Friday's Headlines: Developers Launch Their Own Trading Firms

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High-Frequency Programmers Revolt Over Pay [Forbes]

The compensation gap between high-frequency program developers and the traders who use their algorithms is leading some developers to bolt trading shops and go into business for themselves. They were paid $80,000 - 150,000 at their former employers, compared with millions earned by the traders they worked under. (Forbes' story tantalizingly mentions Goldman Sachs and Citadel in its lead, but doesn't name any actual former employers of the people it quotes.)

JPMorgan Hires Staff For Trade Finance Push [Reuters]

JPMorgan is about halfway through hiring 100 new trade finance professionals for a global trade unit headed by Daniel Cotti in London. It's part of a stepped up-quest for multinational clients that also includes a global corporate bank JPMorgan started up earlier this year, focusing on fast-growing economies such as China, India and Brazil. The trade finance unit is expanding from about 150 employees to about 250 by year-end.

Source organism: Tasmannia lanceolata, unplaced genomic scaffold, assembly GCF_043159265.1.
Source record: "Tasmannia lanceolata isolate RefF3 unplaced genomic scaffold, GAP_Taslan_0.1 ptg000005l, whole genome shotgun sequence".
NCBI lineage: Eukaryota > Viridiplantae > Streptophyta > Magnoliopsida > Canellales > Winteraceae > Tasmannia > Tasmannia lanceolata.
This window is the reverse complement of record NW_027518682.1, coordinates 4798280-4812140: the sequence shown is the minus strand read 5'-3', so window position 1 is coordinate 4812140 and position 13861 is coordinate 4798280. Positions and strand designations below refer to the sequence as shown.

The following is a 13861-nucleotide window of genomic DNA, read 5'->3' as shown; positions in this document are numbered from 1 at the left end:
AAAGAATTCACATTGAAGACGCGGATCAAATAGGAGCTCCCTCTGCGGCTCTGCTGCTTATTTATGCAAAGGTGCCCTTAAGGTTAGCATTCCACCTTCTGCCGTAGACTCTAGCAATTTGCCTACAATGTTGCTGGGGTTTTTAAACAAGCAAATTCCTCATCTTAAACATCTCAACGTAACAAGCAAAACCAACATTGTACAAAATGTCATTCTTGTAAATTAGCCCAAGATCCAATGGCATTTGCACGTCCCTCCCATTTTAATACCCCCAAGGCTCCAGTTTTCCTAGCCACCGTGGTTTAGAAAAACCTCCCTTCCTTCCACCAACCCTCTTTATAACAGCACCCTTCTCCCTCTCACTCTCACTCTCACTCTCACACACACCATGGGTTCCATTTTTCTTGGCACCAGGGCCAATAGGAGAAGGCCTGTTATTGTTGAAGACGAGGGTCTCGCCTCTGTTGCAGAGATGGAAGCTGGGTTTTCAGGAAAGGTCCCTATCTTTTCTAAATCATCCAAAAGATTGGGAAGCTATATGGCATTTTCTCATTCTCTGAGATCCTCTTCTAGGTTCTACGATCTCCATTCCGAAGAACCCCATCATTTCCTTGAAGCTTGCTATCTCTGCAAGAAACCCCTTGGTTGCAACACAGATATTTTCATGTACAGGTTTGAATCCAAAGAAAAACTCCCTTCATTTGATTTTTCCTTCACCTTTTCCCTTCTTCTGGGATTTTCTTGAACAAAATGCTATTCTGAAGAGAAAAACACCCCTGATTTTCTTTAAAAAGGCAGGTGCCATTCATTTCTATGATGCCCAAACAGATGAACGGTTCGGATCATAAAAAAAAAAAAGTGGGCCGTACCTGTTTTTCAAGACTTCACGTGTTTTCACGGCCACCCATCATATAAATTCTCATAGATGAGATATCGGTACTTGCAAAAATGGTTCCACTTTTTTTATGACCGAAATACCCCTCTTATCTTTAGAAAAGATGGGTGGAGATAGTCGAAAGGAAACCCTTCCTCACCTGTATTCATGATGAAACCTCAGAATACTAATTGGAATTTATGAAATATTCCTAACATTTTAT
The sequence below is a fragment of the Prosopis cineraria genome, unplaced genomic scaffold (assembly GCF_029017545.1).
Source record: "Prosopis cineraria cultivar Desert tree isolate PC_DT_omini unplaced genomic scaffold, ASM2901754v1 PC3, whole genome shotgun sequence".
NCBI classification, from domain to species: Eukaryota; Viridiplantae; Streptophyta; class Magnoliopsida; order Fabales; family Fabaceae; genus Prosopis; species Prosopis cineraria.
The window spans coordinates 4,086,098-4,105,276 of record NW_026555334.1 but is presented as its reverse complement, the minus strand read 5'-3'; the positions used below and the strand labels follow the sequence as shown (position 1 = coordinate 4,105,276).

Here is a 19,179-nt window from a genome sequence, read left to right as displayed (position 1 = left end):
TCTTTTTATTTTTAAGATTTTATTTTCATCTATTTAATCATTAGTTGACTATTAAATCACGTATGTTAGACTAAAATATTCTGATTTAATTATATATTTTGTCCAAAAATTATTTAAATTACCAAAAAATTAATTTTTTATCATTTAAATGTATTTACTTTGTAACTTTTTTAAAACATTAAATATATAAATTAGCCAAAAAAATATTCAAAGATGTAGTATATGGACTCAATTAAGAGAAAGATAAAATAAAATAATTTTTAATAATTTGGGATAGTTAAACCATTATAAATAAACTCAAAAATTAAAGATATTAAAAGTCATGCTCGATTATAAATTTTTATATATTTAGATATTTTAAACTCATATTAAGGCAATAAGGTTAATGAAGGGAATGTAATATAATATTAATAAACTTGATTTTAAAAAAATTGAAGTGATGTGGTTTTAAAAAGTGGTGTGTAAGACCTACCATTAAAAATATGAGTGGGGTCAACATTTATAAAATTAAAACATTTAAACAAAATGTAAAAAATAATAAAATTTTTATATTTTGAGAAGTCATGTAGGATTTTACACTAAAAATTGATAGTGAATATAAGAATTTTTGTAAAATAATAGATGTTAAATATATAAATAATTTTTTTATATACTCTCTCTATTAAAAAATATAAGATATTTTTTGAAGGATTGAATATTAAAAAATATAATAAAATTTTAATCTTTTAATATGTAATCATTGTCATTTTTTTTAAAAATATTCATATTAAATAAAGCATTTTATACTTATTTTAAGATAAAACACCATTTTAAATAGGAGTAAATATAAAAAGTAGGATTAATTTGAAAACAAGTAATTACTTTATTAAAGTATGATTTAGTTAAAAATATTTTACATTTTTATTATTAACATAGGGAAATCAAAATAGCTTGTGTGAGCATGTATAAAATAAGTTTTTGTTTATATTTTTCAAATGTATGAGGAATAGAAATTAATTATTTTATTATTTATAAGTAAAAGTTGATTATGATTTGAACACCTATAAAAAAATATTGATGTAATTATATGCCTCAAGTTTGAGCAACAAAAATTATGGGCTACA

Goldman Blocks Worker From Leading Financial Crisis Walking Tours [The Guardian]

Here's a career choice you won't often hear about (on eFinancialCareers News, anyway): Tom Comerford chose a tour guide gig over Goldman Sachs. Ordered by his bosses to stop giving public walking tours of sites associated with Wall Street's recent crisis, he quit the bank, where he'd worked the past 10 years as a contract employee in document production.

Goldman Already a Step Ahead of FinReg [Fox Business]

Goldman Sachs is moving proprietary traders into its asset management division to comply with the Volcker Rule ban on banks trading their own capital. The move reportedly aims to avoid large-scale layoffs and preserve some of the same risk taking that Goldman has said accounts for 10 percent of firm-wide revenue.

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